Compulsive hair pulling affects 1-2% of the population, mostly female and usually starts during puberty. Pulling behaviors can take many hours per day. Not only does pulling hair interfere with daily functioning, but many people who suffer from trichotillomania spend many hours covering up or disguising the damage. The manifestation of the behavior is different for each person; however, it often results in hair loss on the face or scalp. Many people who suffer from compulsive hair pulling also have other mental health disorders such as depression, anxiety, or obsessive-compulsive disorder.
Many people with mental illness find comfort when they find out their condition related to structural or chemical issues in the brain. Providing an explanation based on something physical can reduce the self-stigma associated with mental illness. Self-stigma is like perceived stigma, where someone expects poor treatment because they have a mental illness. A physical explanation for a disorder can also improve self-esteem because perspective can change from “I don’t know what is wrong with me, I must be bad,” to “My brain works or is structured differently.” Not everyone feels this way though.
This is a guest post submitted by a mom of a child with trichotillomania.
PARENTING A CHILD WITH TRICH
What would you do to prevent people from staring at you because of a disability or disfigurement? Would you put yourself in situations where people could ask you why you are the way you are? How comfortable would you feel being put on the spot?
Dealing with questions about skin picking!
People with trichotillomania deal with these questions all the time. Will people stare? Will they ask questions? What will I say if they do? Trichotillomania is a mental health disorder where people compulsively pull out their hair. The most frequent locations are the scalp, eyebrows, and eyelashes, so someone may not have any eyelashes or eyebrows. They may have strange bald spots on the scalp, areas where hair won’t grow anymore, or areas where hair grows back, and it looks different from the rest.
Mindful running serves multiple purposes for people with compulsive hair pulling disorder. First, as an aerobic physical exercise, running keeps stress low and anxiety at bay. Second, running is a full-body activity. And third, it helps develop mindfulness skills for use at other times.
Exercise benefits everyone. Research shows it positively impacts stress, anxiety, memory, sleep, mood, and self-esteem. For people with compulsive hair pulling, anxiety and stress can act as triggers for pulling behaviors which instigates the cycle of shame and embarrassment as a result of pulling. A lot of time goes into pulling with a lot more going into taking care of oneself afterward. Consider exercise as a way to reduce stress and feel better.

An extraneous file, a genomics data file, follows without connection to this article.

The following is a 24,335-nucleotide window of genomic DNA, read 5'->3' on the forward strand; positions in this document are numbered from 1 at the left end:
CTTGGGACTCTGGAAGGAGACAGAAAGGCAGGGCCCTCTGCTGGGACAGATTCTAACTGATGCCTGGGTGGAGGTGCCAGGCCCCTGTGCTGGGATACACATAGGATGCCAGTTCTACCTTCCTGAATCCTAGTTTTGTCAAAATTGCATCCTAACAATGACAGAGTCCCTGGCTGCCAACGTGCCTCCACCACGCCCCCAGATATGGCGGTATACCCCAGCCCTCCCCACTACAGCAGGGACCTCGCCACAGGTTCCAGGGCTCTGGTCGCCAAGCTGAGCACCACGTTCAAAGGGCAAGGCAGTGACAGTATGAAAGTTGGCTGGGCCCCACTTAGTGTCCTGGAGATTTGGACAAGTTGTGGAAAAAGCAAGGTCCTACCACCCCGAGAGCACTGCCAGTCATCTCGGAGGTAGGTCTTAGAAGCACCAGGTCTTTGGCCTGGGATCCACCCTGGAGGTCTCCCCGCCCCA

This is the second post in our series of reviews of BFRB tracking & monitoring devices (you can read the perevious post here)
Some background about the company
We’ve been following HabitAware since its inception in early 2016. This company was founded by Aneela (herself affected by trichotillomania) and her husband. In an attempt to help Aneela’s personal case they came up with an idea for a device that will track the hand’s movement and will alert the user with a light vibration once a problematic movement is identified. And so the idea for Keen was born.
We’ve been eager to test it ever since they started shipping early this year, and finally we got our hands on a Keen device. We put it to everyday use, and here are our impressions.
A recent study evaluated the effectiveness of inositol in reducing pulling behaviors in people with trichotillomania. While there is no definitive medication for managing trichotillomania, there are some that can help with aspects, of the condition such as stabilizing mood that end up reducing the severity of symptoms.
Researchers try to understand factors that contribute to body-focused repetitive behaviors like pulling hair to develop more effective treatment strategies. Because many people pull due to urges or compulsions that increase with anxiety and stress, one question was whether family functioning styles impact hair pulling behaviors for teens.
The short answer is yes. For a variety of reasons, many people with trichotillomania do not get treatment. Those who do sometimes have negative experiences which causes them to stop treatment. Internet-based therapy and support is a promising way to reach those people with trichotillomania who do not have access to face to face therapy or who do not feel comfortable sharing their experiences face to face. A recent study showed that no matter the symptom severity or treatment history internet-based treatment is still effective.
The Institute for Genomic Health (IGH) at SUNY Downstate Medical Center is conducting research on Obsessive Compulsive Disorder and other related disorders (Hoarding Disorder, Body Dysmorphic Disorder, Hair Pulling disorder/Trichotillomania and Skin Picking Disorder/Excoriation Disorder. We've been asked to publish the following info about this reseach to help recruit participants for the study. Here're the details:
Current research has indicated that some people are more likely to develop this disorder than others. We at Downstate, along with other collaborating research sites are working towards identifying the genes associated with this disorder in the hopes of contributing to the development of better, more effective treatments.
Our study is NIMH-funded and approved by Downstate Medical Center, study ID # 759153.
Participation for patients is one-time only. It includes:
Online Test for Trichotillomania
Find Out The Severity of Your Hair Pulling With This Free Online Test